How do you write beautiful code? This is an age-old question for developers and in today's episode, we're going to talk about different techniques to come out of a coding session feeling confident and happy with your work.
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Transcript (Generated by OpenAI Whisper)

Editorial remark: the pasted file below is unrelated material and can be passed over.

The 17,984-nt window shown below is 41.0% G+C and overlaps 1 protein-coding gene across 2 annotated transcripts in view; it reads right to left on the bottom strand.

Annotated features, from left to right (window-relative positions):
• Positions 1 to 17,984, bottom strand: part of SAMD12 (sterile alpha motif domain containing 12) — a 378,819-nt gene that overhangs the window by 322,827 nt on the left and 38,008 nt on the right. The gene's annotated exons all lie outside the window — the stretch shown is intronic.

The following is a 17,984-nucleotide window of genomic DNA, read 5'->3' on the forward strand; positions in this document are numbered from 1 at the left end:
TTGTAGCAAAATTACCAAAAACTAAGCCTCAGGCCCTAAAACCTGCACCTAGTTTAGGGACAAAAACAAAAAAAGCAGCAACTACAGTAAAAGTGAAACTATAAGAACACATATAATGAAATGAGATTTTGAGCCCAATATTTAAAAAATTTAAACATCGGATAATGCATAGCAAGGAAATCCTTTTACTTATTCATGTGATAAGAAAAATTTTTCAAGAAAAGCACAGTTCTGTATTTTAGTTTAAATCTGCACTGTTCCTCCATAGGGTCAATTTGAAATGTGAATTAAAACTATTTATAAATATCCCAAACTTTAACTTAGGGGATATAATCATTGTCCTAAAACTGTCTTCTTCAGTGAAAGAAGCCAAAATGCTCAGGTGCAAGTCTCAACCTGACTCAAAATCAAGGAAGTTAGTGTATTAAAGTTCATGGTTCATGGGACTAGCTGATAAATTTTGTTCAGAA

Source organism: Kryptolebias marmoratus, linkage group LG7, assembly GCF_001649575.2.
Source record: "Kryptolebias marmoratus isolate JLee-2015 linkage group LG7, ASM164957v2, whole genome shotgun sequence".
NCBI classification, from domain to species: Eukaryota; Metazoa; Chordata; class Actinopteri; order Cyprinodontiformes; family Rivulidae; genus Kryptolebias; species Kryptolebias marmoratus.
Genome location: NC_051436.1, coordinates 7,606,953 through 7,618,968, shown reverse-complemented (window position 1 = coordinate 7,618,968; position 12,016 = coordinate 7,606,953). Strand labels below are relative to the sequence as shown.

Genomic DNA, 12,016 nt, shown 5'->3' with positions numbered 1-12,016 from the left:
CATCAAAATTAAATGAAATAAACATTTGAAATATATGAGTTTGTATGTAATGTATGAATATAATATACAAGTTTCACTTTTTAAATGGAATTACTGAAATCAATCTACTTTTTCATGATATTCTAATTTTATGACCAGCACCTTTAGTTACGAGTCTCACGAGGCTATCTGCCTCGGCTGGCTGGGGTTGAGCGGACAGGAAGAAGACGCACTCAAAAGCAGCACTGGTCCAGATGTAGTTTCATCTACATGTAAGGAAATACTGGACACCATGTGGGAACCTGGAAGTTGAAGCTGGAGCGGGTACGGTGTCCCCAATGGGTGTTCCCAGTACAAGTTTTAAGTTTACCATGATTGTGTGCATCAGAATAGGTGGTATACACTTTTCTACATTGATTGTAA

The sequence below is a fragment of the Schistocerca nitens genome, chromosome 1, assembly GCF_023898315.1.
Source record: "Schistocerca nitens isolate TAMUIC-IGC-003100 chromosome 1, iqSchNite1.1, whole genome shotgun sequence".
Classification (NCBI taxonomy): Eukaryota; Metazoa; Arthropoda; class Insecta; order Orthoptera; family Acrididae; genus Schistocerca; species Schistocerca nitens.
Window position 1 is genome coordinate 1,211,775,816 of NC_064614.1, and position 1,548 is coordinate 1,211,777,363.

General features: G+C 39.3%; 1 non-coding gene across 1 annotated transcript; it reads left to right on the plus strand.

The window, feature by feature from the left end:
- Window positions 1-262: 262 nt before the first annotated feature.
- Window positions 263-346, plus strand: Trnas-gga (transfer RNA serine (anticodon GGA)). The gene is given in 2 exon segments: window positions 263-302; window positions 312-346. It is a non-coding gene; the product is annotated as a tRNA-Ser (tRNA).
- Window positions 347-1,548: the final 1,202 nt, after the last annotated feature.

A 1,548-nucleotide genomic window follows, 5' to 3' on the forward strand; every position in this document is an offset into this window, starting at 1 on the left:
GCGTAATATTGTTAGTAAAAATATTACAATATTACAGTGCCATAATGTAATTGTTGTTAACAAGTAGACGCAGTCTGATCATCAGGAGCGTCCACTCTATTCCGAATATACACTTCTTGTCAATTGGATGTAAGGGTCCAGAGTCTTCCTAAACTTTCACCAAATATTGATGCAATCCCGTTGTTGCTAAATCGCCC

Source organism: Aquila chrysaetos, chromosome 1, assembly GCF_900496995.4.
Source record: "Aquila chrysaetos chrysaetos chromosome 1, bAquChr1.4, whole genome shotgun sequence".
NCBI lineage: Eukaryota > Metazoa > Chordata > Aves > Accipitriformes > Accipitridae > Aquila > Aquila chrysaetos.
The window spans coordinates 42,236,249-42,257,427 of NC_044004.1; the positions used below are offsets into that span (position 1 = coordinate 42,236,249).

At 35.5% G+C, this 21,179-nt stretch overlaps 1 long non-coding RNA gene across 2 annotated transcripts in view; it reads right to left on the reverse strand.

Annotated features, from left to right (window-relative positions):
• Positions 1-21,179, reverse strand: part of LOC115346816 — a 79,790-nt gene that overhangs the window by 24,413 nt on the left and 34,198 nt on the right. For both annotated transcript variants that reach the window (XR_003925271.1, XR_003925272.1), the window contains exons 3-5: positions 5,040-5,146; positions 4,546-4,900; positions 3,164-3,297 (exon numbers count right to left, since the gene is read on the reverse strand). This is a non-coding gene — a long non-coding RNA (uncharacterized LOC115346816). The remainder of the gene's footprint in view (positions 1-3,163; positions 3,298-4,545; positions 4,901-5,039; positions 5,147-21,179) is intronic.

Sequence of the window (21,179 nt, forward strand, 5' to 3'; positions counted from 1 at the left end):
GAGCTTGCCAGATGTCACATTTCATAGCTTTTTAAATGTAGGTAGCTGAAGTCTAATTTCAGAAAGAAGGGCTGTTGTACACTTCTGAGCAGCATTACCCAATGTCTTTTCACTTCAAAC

How do you write beautiful code? This is an age-old question for developers, and it's one that's a little bit difficult to answer. People have different opinions of this. Some people say that code is like poetry. In today's episode, I'm going to give you a very simple technique to come out on the other side of your coding session. Happy with your code. My name is Jonathan Cutrell and you're listening to Developer Tea. My goal in the show is to help driven developers connect to their career purpose and to help them do better work so they can have a positive influence on the people around them. In today's episode, we are talking about writing beautiful code. What is beautiful code? Well, it kind of comes down to what you consider to be beautiful, but overall, most people would agree that beautiful code has nothing to do necessarily with the aesthetics of the code, although that is something to be considered. For example, beautiful code probably is not heavily indented. And so what we can do to help us define beautiful code is explain some of the things that it isn't. Beautiful code doesn't have one letter variable names. Beautiful code is understandable and it's explainable. As a byproduct, beautiful code happens to also be easily testable. Beautiful code may be insightful, but it's not necessarily clever. It's not necessarily tricky. So how can we arrive at this place whenever we're writing our code? We're going to talk about that right after we talk about today's sponsor, BitRise. BitRise is continuous integration and delivery for mobile for your whole team. They have dozens of integrations with your favorite service. So we're talking about writing beautiful code, but I want you to imagine a beautiful, continuous integration process. What does that look like? What buttons would you want to push and automatically have these five to ten steps or however many steps that you take to actually deliver your product into the App Store, for example? Wouldn't it be nice if you could just string all of those things together, those repetitive processes that you always run through? Well, that's exactly what you can do with BitRise. And not only can you do that easily with BitRise, but you can do it in a visual format. You don't have to string those services together yourself. It's not like an API system. It's a beautiful UI that allows you to piece together the parts of your continuous integration and delivery and not only that, but you can share it with your whole team. You can also run it locally by using the BitRise.eml file. There's tons of awesome integrations, by the way. Not only does it integrate with your most common services like, for example, if you wanted to receive a Slack message, you can do that, of course, with BitRise, but you can also do lower-level operations. For example, let's say that you want to implement an Armageddon backup plan where every release that you send out, you also FTP up a version of that release to some secure server. Well, with BitRise, you can do that. You can FTP as part of your BitRise workflow. You can even run shell scripts. So what this means is, even though they have 170 integrations, if for whatever reason, there's one that's missing, and not only can you submit that to BitRise's team, but you can also integrate with whatever services you want to with your own code. Go and check it out. Spekt out of them. Slash, BitRise. Thank you again to BitRise for sponsoring today's episode of Developer Tea. So we're talking about writing beautiful code. We've talked a little bit about what it is. We've seen beautiful code, and even though there is some subjective nature to this, we can agree on some of the common aspects. How do we get there? How can we actually write code that we love? Well, that's exactly the answer as it turns out. So often, we write code as a process of discovery. We try to figure out what we need to do rather than telling the code how we want it to look. So here's a phrase I want you to adopt. And this is how you're going to write code that you love. First of all, you have to adopt this mindset that you're going to write code that you love first, and then make it work. But here's the phrase, wouldn't it be nice if it's that simple? Wouldn't it be nice if what you'll often find is that you'll end that question by saying, wouldn't it be nice if I could just call a merge method on this array rather than writing all of the imperative code to do the merging? Or wouldn't it be nice if I didn't have to worry about all of this application state in the middle of this kind of logic code? And when you start asking these questions, you're identifying ways of making a code better. Because yes, indeed, it would be nice. It would be nice if there are methods to use that are doing things that you're actually writing imperatively. So these are instructions that you're giving yourself. When you say, wouldn't it be nice if you're providing yourself instructions for writing beautiful code? Other examples. Wouldn't it be nice if I could reuse this piece of code in five other places in this project? Wouldn't it be nice if I didn't have to write 10 lines of code to accomplish this thing because I could really can say it in two lines of code? I can really explain it very easily, but the code to do it is a lot longer. Wouldn't it be nice if I didn't have to write that code? What this does is it provides you again with a roadmap for code that you can write so that in the future, when you ask that question, man, wouldn't it be nice? Now you have the solution. Now you have the opportunity to write that beautiful code once again. Thank you so much for listening to today's episode of Developer Tea.I. Hope you start asking yourself this question as you're writing your code. Don't worry so much about it working right away. Instead write the code that you want. By the way, this idea didn't originate with me, but unfortunately in my quick searching I couldn't find who it originated with. Although I have a hunch that it probably originated with Avd Grim, the Rubyist behind Ruby Topas. I encourage you to go and check that out, Rubytopas.com. Thank you so much for listening to today's episode. Thank you again to BitRise for sponsoring today's episode. With BitRise you can use a workflow editor to piece together the perfect mobile continuous integration and delivery automation that you can share with your team. Go and check it out, spec that FM slash bitRise. Thanks again for listening to today's episode of Developer Tea.I. It's very easy to miss out on these episodes. If you are not subscribed, you're almost certainly going to miss out. Now if you have found any value in this episode or in previous episodes of Developer Tea, and you don't want to miss out on that same level of value or perhaps even greater value in the future, then I encourage you to subscribe and whatever podcasting app you use right now. Thanks for listening and until next time, enjoy your tea.